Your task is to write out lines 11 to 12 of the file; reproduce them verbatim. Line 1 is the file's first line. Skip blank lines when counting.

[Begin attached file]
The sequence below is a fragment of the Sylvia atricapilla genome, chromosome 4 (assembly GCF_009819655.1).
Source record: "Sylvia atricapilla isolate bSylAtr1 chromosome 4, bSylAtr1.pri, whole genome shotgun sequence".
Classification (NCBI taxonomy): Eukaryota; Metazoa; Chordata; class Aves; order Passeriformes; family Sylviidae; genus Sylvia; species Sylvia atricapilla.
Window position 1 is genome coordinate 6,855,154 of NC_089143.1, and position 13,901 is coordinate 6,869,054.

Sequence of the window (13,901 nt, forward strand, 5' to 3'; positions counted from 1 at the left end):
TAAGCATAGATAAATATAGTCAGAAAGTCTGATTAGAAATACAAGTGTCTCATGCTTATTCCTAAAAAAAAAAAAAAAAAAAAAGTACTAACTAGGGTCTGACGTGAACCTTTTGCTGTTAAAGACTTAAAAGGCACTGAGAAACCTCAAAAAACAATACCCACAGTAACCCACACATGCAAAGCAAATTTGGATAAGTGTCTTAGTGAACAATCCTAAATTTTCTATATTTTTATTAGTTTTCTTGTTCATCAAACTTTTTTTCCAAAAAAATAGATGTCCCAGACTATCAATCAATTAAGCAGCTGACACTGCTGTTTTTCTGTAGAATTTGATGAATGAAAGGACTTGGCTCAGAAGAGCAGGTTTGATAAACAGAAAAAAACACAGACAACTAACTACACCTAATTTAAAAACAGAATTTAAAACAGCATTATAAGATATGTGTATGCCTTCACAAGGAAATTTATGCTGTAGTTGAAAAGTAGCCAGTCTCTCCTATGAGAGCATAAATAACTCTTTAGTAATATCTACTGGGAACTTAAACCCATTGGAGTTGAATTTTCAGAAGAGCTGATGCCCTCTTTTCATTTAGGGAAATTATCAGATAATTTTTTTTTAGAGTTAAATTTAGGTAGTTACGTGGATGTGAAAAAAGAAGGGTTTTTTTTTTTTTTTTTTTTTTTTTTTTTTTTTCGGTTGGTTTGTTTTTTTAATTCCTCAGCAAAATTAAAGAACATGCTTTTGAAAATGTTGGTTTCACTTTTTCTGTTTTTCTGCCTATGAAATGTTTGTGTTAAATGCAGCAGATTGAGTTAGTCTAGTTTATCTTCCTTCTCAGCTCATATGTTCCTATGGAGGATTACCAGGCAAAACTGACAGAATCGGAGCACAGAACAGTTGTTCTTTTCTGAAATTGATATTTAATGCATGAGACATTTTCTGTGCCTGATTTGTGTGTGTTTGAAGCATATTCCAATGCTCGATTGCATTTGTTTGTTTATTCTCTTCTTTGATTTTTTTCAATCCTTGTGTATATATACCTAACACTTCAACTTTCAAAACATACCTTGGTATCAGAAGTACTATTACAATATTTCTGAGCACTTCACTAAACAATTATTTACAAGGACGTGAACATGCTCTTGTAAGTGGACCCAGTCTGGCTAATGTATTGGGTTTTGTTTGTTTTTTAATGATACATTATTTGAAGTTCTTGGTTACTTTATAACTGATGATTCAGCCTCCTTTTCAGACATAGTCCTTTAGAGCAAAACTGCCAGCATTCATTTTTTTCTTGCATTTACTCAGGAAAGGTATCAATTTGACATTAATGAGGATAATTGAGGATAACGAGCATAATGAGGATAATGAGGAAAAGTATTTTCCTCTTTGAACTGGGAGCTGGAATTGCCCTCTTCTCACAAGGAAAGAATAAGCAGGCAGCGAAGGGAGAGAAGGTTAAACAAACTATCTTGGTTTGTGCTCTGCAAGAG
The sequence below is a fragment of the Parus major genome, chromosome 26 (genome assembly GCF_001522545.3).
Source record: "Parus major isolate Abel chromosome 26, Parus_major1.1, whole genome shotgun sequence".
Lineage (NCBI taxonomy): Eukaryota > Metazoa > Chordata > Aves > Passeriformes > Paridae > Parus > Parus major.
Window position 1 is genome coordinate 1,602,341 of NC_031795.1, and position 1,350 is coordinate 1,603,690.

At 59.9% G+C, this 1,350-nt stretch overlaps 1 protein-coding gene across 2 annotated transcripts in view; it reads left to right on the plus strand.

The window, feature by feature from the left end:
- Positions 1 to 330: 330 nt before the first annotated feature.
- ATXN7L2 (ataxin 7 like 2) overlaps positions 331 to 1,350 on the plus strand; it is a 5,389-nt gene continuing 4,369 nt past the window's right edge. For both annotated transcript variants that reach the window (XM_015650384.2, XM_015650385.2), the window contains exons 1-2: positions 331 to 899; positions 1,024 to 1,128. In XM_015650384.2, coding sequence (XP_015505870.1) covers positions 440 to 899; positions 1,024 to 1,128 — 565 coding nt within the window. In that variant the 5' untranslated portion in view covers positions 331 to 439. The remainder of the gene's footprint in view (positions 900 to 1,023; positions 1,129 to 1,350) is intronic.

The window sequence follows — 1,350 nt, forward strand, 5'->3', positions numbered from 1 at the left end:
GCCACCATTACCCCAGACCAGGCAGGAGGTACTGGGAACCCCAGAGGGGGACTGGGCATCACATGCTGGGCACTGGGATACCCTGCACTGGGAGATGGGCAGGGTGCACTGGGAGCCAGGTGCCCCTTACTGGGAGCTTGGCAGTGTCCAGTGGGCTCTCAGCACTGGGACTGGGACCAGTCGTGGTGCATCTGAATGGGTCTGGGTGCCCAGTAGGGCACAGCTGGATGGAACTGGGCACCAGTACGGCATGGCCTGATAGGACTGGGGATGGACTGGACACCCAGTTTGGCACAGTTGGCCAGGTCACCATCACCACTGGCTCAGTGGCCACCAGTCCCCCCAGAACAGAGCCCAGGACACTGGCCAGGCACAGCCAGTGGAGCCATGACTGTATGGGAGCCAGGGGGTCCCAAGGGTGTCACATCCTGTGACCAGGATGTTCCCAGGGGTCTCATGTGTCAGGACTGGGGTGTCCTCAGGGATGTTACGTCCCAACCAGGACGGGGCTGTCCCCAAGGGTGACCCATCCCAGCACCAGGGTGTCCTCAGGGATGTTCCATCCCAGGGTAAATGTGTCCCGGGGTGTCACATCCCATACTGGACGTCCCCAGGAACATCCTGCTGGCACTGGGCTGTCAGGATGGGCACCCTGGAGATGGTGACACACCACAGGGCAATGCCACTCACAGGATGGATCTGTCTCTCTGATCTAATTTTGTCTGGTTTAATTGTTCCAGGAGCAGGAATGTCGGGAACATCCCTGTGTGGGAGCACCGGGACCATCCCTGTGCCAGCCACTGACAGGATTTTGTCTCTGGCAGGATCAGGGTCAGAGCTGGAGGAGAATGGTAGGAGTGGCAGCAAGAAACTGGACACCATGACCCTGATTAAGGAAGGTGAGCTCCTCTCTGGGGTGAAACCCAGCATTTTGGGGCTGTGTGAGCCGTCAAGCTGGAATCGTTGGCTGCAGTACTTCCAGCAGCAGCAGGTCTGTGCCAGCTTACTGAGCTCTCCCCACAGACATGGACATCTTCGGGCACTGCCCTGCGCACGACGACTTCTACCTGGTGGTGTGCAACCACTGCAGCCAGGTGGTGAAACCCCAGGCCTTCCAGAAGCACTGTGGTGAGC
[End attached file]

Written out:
At 59.9% G+C, this 1,350-nt stretch overlaps 1 protein-coding gene across 2 annotated transcripts in view; it reads left to right on the plus strand.

The window, feature by feature from the left end: